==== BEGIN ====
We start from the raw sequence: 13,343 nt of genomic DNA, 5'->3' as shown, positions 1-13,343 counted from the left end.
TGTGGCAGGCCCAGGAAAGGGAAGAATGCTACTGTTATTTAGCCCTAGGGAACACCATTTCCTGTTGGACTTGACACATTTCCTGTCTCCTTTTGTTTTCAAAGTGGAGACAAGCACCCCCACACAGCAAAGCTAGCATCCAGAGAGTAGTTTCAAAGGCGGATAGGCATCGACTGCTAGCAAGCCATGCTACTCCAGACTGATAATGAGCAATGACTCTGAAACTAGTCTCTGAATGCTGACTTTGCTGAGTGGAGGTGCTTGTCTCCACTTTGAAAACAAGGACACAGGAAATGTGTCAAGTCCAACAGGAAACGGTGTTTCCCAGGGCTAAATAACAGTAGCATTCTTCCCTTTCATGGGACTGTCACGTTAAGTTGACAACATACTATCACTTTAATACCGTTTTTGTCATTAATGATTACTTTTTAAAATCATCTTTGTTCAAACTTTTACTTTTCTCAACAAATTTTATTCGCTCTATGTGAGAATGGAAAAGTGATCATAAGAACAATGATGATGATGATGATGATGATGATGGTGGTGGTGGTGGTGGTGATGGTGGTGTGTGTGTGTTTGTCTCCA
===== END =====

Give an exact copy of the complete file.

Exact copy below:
We start from the raw sequence: 13,343 nt of genomic DNA, 5'->3' as shown, positions 1-13,343 counted from the left end.
TGTGGCAGGCCCAGGAAAGGGAAGAATGCTACTGTTATTTAGCCCTAGGGAACACCATTTCCTGTTGGACTTGACACATTTCCTGTCTCCTTTTGTTTTCAAAGTGGAGACAAGCACCCCCACACAGCAAAGCTAGCATCCAGAGAGTAGTTTCAAAGGCGGATAGGCATCGACTGCTAGCAAGCCATGCTACTCCAGACTGATAATGAGCAATGACTCTGAAACTAGTCTCTGAATGCTGACTTTGCTGAGTGGAGGTGCTTGTCTCCACTTTGAAAACAAGGACACAGGAAATGTGTCAAGTCCAACAGGAAACGGTGTTTCCCAGGGCTAAATAACAGTAGCATTCTTCCCTTTCATGGGACTGTCACGTTAAGTTGACAACATACTATCACTTTAATACCGTTTTTGTCATTAATGATTACTTTTTAAAATCATCTTTGTTCAAACTTTTACTTTTCTCAACAAATTTTATTCGCTCTATGTGAGAATGGAAAAGTGATCATAAGAACAATGATGATGATGATGATGATGATGATGGTGGTGGTGGTGGTGGTGATGGTGGTGTGTGTGTGTTTGTCTCCA